First published on Daily Maverick 168
How much would it cost to rent 70.4 hectares of land in Stellenbosch, in the beautiful Cape winelands? If the rent was market-related, it should run to hundreds of thousands of rand a year. But up until 2011, the Stellenbosch Golf Club was paying R1,000 a year to the local municipality for the use of a tract of land that size.
Rondebosch Golf Club, which fills the equivalent of 45 rugby fields of public land, was until recently on a lease of R1,000 a year too. King David Mowbray Golf Club, across the road: ditto.
And this isn’t just the case in the Western Cape. Nelspruit Golf Club in Mpumalanga was found in 2018 to be paying R10 rental per month on a municipal lease valid for 99 years. In 2017, the Port Elizabeth Golf Club was reported to be paying R20 per year in land rental fees to the municipality.
All over the country, in other words, golf clubs are sitting on public land and paying a pittance for the privilege. It’s no exaggeration to say that South African municipalities in effect subsidising the playing of golf – which in a 2018 report was found to be the most popular pastime for SA’s super-rich.
I first became aware of these crazily favourable leases through the work of Cape Town-based advocacy group Ndifuna Ukwazi. The NGO launched a campaign in 2019 to have the land used by Rondebosch Golf Club reallocated for affordable housing when the club’s lease came up for renewal.
Ndifuna Ukwazi focused its activism on Cape Town, but I was intrigued enough to start investigating golf course leases in the rest of the country.
What I quickly realised, however, was that this information is extremely hard to come by. In 2018, an Economic Freedom Fighters (EFF) MP asked the minister of co-operative governance and traditional affairs (Cogta) in Parliament to supply the number of South African municipalities leasing land to golf courses, and to provide the details of the relevant leases.
Cogta replied that the information “is not readily available in the department”, and would have to be gathered from all nine provinces individually. I contacted Cogta last year to ask whether the information had yet been collated; it had not. I checked in again while making the most recent episode of Don’t Shoot The Messenger on this topic. The information was still unavailable – and the details of leases mentioned above have only come to light either through Ndifuna Ukwazi’s advocacy, or from sporadic media reports.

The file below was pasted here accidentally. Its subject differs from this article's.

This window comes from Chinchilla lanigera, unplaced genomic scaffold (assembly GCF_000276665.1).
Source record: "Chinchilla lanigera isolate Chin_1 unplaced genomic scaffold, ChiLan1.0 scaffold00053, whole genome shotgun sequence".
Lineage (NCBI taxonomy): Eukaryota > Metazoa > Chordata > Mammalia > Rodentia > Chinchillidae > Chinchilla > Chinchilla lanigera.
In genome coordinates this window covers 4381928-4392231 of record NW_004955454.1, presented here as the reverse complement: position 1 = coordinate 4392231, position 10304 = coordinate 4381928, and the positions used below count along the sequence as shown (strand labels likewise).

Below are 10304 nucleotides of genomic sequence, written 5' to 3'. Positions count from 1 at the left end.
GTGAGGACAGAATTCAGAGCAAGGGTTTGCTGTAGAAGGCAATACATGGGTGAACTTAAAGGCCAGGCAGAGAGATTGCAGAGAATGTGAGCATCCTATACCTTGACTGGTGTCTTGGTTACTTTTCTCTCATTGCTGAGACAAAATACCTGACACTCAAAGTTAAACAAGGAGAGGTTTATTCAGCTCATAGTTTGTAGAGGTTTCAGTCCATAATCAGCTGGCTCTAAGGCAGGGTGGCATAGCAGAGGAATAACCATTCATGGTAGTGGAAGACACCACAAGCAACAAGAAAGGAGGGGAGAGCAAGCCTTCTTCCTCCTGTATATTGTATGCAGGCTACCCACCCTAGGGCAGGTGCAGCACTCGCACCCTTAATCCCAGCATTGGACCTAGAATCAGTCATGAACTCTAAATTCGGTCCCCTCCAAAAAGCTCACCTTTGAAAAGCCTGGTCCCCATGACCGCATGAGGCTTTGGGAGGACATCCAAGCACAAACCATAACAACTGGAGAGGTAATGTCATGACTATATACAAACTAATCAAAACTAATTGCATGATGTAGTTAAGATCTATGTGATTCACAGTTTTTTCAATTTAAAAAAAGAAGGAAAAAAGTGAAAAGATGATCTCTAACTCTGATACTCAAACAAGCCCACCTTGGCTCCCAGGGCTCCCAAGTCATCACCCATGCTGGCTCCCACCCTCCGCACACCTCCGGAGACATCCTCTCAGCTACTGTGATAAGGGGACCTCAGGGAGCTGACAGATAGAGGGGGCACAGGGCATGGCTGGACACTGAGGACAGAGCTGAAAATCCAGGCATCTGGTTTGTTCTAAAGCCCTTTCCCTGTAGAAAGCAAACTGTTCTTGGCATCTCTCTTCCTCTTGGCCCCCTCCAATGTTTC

The question of why municipalities would be willing to give away vast parcels of land so cheaply for use by an elite sport is equally difficult to obtain a straight answer to. Ndifuna Ukwazi director Mandisa Shandu says many of these leasing arrangements have their origins in colonial or apartheid city planning, and that in some cases historical records may not even exist.
It is noteworthy, however, that many of these leases appear to have been nailed down for decades in advance in the early to mid-1990s, during the transition to democracy. Public Protector Busisiwe Mkhwebane said in 2017 that her office’s investigations had found that in some instances just before the ANC took power, former municipal officers had locked golf course land into 99-year leaseholds to prevent the land being from used for housing and other purposes.
But at a time when the government is coming under increasing pressure to identify and release well-located land for redistribution, why have greater efforts not been made to reform these leases? That issue, too, is mysterious. But when the matter of golf’s protected status has arisen in other countries – notably, the USA – one answer proposed has to do with the profile of those who play golf: often, though not exclusively, the rich and the powerful.
The tradition of golf as the favoured sport of politicians is as true for South Africa as for many other nations. A parliamentary golf day and a presidential golf day are fixtures on the annual calendar. When US President Donald Trump and South African President Cyril Ramaphosa sat next to each other at lunch at the United Nations in 2017, what did they discuss? Golf courses, said Ramaphosa; and golfing great Gary Player.
Cheap municipal leases are not the only reason why golf courses deserve to be in the spotlight. Their water use is another major issue in an increasingly water-stressed country. Rand Water estimates the amount of water needed by the average South African golf course to be about 36 million litres a month: enough to ensure a basic water supply to 6,000 households.
Defenders of golf point to its economic utility. Golf RSA CEO Grant Hepburn says that golf contributes R49-billion to the fiscus annually, of which R350-million is derived from golf tourism. Hepburn estimates that South African golf courses employ about 40,000 people annually.
There are also South African golf courses that serve as public commonages akin to a park, in which walkers and dogs are allowed free access. This use seems more defensible than the courses that admit entry only to members paying thousands of rands in fees each year. But even given these factors, the question deserves to be seriously posed: can the protected status of golf courses in our urban environments be justified in South Africa in 2020? DM168